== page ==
The Genome Access Course (TGAC)
April 26-28, 2020 CANCELLED
Cold Spring Harbor Laboratory, New York
Delphine Fagegaltier, New York Genome Center
Benjamin King, University of Maine
Emily Hodges, Vanderbilt University School of Medicine
Steven Munger, The Jackson Laboratory
COVID-19: UPDATE March 12 2020: It is with considerable regret that we announce the cancellation of this course. Participants enrolled for this course will be automatically re-registered for the November course at New York Genome Center and any fees paid to date will be transferred.
TGAC is broken into modules that are each designed to give a broad overview of a given topic, with ample time for examples chosen by the instructors. Each module features a brief lecture describing the theory, methods and tools followed by a set of worked examples that students complete. Students are encouraged to engage instructors during the course with specific tasks or problems that pertain to their own research.
The core of the course is the analysis of sequence information framed in the context of completed genome sequences. Featured resources and examples primarily come from mammalian species, but concepts can be applied to any species. The course also features methods to assist the analysis and prioritization of gene lists from large scale microarray gene expression and proteomics experiments. The topics covered in each two-day iteration of TGAC are taken from the following list.
Sequence, Gene, and Protein Resources
- NCBI sequence, gene, and protein resources
- Model organism databases: Mouse Genome Informatics, Rat Genome Database, ZFIN, FlyBase
- Protein sequence and domain resources: UniProt, PDB, InterPro
- Proteomics resources: IPI, ExPaSY, PRIDE
- microRNA resources: miRBase, microCosm Targets, TargetScan, PicTar
- Repositories of high-throughput sequence data
- Repositories of gene expression data: GEO, ArrayExpress
- Gene expression profiling resources
- Gene Ontology
- Genome sequencing and assembly
- Gene annotation
- Overview and comparison of major genome browsers: Ensembl, UCSC, NCBI
- Adding custom tracks
- Bulk genome retrieval tools: BioMart, UCSC Table Browser
de novo Analysis of Sequences
- Local, global, pairwise, and multiple sequence alignments
- BLAST and BLAT algorithms
- Scoring matrices: PAM, BLOSUM
- Iterative profile and pattern searches
- Multiple sequence alignment programs
- Visualizing & editing multiple alignments
- Types of sequence and structural variation
- SNP resources: dbSNP
- Structural variation resources: dbVar, DGVa, HGVbase
Comparative Genome Analysis and Functional Genomic Elements
- Finding putative regulatory elements by comparing genomes
- Ortholog and paralog resources
- Multicontigview in Ensembl
- Comparative tracks in the UCSC Genome Browser
- DCODE and ENCODE resources
Analysis of High-Throughput Sequence Data
- Common file formats: FASTQ, SAM, BAM
- Quality control and diagnostic analyses
- Mapping reads to a reference sequence
- Finding putative mutations and polymorphisms
- RNA-Seq data analysis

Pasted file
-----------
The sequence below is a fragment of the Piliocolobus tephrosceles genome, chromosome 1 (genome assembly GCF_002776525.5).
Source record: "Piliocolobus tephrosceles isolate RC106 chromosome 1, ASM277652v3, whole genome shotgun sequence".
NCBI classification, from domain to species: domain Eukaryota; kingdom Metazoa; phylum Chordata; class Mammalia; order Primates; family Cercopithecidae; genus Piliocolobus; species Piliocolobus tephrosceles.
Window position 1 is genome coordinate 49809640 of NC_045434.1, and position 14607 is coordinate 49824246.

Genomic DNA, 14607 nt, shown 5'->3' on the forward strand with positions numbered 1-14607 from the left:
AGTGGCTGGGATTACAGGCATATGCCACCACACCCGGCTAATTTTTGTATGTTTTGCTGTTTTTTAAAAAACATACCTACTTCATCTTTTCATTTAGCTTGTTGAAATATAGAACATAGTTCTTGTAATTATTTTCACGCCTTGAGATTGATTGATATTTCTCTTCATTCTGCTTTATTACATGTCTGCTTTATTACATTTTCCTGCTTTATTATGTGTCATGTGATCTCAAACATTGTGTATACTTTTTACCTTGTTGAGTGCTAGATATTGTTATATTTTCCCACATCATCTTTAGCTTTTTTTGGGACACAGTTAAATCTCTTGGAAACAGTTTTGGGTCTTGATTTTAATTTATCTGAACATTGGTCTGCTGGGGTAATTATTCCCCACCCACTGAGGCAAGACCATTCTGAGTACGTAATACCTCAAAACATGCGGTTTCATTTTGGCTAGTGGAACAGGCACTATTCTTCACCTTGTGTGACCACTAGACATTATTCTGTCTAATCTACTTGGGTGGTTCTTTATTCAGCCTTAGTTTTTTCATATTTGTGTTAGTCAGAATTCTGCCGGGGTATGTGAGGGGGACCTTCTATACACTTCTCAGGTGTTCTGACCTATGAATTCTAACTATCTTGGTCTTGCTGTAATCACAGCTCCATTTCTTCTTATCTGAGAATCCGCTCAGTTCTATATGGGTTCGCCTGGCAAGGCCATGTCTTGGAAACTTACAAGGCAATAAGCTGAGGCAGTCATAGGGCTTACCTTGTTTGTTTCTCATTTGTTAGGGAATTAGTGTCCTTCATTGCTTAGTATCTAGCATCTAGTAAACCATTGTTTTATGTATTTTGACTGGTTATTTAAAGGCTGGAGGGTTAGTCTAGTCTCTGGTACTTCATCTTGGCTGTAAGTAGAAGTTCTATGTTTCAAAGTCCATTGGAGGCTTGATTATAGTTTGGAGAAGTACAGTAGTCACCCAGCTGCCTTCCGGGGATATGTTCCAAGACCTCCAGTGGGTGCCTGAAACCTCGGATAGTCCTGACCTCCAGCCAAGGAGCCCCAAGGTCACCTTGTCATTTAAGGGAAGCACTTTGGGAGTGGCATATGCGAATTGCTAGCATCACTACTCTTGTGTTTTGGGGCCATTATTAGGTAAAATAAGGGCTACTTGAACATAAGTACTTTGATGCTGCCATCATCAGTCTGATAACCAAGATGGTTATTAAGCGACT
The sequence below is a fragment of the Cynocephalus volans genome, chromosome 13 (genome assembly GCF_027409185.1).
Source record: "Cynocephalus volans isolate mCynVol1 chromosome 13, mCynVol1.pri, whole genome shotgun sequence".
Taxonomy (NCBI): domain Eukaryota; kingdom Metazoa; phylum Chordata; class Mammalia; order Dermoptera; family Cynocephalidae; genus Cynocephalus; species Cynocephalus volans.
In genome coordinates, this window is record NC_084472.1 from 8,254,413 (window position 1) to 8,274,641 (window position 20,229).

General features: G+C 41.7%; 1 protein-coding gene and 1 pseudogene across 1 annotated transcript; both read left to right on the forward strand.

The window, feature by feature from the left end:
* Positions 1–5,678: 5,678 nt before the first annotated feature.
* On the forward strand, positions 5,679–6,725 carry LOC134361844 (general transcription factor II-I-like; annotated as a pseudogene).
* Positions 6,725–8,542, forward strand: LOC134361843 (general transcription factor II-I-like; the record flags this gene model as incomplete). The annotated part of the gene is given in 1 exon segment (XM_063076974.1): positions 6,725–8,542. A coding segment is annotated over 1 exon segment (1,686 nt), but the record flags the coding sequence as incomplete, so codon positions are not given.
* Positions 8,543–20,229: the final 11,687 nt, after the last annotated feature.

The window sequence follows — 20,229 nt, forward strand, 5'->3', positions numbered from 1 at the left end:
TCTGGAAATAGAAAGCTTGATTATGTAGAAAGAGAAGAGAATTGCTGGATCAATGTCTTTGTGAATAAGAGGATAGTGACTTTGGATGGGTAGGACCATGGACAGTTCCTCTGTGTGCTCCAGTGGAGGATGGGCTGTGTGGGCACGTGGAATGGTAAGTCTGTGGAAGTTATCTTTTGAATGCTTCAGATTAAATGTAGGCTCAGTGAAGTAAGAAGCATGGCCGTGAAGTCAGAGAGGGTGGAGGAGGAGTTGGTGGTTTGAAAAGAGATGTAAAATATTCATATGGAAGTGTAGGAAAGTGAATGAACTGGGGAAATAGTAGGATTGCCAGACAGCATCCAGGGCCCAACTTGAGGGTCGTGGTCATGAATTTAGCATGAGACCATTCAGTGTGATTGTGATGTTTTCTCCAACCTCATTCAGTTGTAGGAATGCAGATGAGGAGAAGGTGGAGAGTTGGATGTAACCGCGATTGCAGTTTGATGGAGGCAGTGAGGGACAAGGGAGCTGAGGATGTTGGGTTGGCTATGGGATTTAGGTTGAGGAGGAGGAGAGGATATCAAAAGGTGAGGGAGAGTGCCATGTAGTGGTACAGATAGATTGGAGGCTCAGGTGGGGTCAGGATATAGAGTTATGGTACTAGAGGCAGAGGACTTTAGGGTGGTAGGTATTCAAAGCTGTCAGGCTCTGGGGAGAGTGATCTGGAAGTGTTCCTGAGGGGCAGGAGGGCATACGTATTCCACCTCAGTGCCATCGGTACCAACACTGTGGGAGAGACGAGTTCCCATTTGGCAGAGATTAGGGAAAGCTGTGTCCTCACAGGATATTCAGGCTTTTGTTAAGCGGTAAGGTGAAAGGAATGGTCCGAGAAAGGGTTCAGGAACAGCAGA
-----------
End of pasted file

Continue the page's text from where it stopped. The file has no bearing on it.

- ChIP-Seq data analysis
- de novo assembly
- Galaxy resources
Gene Set Enrichment and Pathway Analysis
- Prioritizing genes from microarray and proteomics experiments
- Gene set enrichment analysis tools: GSEA, DAVID
- Pathway resources: Reactome, HPRD NetPath, KEGG
- Protein interaction resources: MIPS, MINT, BIND, DIP
Each student will be provided with a laptop (if needed) and internet access for the duration of the course. You can also bring your own laptop to the course provided it meets the following requirements: 1) a standard browser (Chrome, Internet Explorer, Firefox, etc.) that is up-to-date with security patches and bug fixes, 2) wireless internet capacity, and 3) the ability to view and modify plain text files and spreadsheets (e.g., Microsoft Word and Excel). Both PCs and Macs are acceptable as long as they're updated with all security patches and bug fixes.
The Genome Access Course is open to all on a first-come, first-served registration system. It is most beneficial for bench scientists transitioning into projects that require intensive analysis or integration of large data sets. The course will introduce you to publicly available resources, and it will also help you develop a vocabulary that can be used to collaborate with computational scientists.
If you already have significant programming or data analysis experience, TGAC is not appropriate for you. For more detailed curriculum on methods used in computational biology, please see the Computational Genomics course. Students interested in the practical aspects of software development are encouraged to apply to the course on Programming for Biology. Students who would like in-depth training in the analysis of next-generation sequencing data (e.g., genome assembly and annotation, SNP calling, and the detection of structural variants) may be interested in the course on Advanced Sequencing Technologies. Finally, please see the course on Statistical Methods for Functional Genomics if you would like training in the statistical analysis of high-throughput genomics data.
The curriculum of The Genome Access Course has been developed in conjunction with staff at the Wellcome Trust Sanger Institute and the European Bioinformatics Institute (Hinxton, UK), who teach a parallel series of courses in the UK.
Major support is provided by the Helmsley Charitable Trust. Limited financial aid is available; please apply in writing to Maureen Morrow describing your need for financial support.
Academic Package (two nights of housing): $1,135
Corporate Package (two nights of housing): $1,885
Academic No-Housing Package: $805
Corporate No-Housing Package :$1,420
Extra nights: $280 per night
All packages cover registration, food, coffee breaks, and a reception. Transportation to and from Cold Spring Harbor is not included. Full payment is due three weeks prior to the course.